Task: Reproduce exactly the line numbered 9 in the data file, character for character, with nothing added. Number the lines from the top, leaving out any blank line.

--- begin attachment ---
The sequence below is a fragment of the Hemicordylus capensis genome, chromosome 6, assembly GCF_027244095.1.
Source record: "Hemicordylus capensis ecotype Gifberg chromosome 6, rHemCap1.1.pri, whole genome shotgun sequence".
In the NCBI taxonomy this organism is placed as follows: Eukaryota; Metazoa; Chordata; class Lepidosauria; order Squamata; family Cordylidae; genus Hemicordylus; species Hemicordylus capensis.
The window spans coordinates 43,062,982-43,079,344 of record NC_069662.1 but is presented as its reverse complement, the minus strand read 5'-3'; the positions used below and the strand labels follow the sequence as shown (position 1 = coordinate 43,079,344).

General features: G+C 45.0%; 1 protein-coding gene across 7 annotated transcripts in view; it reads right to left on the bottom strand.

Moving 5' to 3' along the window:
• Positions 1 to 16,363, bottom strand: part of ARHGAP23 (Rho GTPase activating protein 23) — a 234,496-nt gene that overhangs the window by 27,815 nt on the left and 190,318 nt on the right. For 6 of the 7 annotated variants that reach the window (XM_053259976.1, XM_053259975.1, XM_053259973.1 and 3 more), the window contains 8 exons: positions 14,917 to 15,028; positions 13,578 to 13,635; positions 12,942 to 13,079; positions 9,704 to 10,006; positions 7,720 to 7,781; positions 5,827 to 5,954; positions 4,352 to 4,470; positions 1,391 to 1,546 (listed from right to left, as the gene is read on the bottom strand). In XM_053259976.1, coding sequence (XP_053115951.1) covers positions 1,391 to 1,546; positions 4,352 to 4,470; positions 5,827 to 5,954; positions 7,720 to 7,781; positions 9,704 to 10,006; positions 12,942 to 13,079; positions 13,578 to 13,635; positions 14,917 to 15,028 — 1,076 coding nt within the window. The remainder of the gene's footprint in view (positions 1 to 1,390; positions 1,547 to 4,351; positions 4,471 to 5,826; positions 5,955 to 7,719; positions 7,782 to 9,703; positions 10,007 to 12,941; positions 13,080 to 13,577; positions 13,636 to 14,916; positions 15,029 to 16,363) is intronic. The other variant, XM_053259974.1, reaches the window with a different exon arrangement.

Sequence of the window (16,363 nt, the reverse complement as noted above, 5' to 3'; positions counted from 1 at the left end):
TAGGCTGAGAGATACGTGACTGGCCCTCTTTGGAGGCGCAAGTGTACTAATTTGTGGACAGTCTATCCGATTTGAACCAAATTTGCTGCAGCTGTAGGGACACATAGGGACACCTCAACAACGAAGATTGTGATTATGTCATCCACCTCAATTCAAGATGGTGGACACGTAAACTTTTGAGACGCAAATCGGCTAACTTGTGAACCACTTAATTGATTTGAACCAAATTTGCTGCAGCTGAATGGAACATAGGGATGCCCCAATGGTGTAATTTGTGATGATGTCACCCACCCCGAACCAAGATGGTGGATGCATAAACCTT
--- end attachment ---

TAGGCTGAGAGATACGTGACTGGCCCTCTTTGGAGGCGCAAGTGTACTAATTTGTGGACAGTCTATCCGATTTGAACCAAATTTGCTGCAGCTGTAGGGACACATAGGGACACCTCAACAACGAAGATTGTGATTATGTCATCCACCTCAATTCAAGATGGTGGACACGTAAACTTTTGAGACGCAAATCGGCTAACTTGTGAACCACTTAATTGATTTGAACCAAATTTGCTGCAGCTGAATGGAACATAGGGATGCCCCAATGGTGTAATTTGTGATGATGTCACCCACCCCGAACCAAGATGGTGGATGCATAAACCTT